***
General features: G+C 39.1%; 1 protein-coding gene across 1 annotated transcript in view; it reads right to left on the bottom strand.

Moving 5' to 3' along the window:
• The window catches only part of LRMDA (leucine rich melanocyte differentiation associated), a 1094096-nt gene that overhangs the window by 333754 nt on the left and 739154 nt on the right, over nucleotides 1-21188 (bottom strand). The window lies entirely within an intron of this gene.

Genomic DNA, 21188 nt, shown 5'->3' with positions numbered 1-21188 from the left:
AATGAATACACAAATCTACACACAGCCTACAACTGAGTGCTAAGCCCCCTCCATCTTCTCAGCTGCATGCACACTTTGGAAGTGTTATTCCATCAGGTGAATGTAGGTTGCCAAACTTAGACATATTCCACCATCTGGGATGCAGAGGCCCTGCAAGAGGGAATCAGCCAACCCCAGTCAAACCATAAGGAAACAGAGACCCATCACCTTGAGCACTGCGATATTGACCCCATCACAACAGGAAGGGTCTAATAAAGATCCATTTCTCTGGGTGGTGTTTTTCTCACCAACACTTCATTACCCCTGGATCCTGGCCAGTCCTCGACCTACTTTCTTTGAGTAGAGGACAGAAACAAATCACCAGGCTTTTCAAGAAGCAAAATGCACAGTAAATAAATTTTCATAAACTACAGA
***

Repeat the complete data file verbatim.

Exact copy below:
General features: G+C 39.1%; 1 protein-coding gene across 1 annotated transcript in view; it reads right to left on the bottom strand.

Moving 5' to 3' along the window:
• The window catches only part of LRMDA (leucine rich melanocyte differentiation associated), a 1094096-nt gene that overhangs the window by 333754 nt on the left and 739154 nt on the right, over nucleotides 1-21188 (bottom strand). The window lies entirely within an intron of this gene.

Genomic DNA, 21188 nt, shown 5'->3' with positions numbered 1-21188 from the left:
AATGAATACACAAATCTACACACAGCCTACAACTGAGTGCTAAGCCCCCTCCATCTTCTCAGCTGCATGCACACTTTGGAAGTGTTATTCCATCAGGTGAATGTAGGTTGCCAAACTTAGACATATTCCACCATCTGGGATGCAGAGGCCCTGCAAGAGGGAATCAGCCAACCCCAGTCAAACCATAAGGAAACAGAGACCCATCACCTTGAGCACTGCGATATTGACCCCATCACAACAGGAAGGGTCTAATAAAGATCCATTTCTCTGGGTGGTGTTTTTCTCACCAACACTTCATTACCCCTGGATCCTGGCCAGTCCTCGACCTACTTTCTTTGAGTAGAGGACAGAAACAAATCACCAGGCTTTTCAAGAAGCAAAATGCACAGTAAATAAATTTTCATAAACTACAGA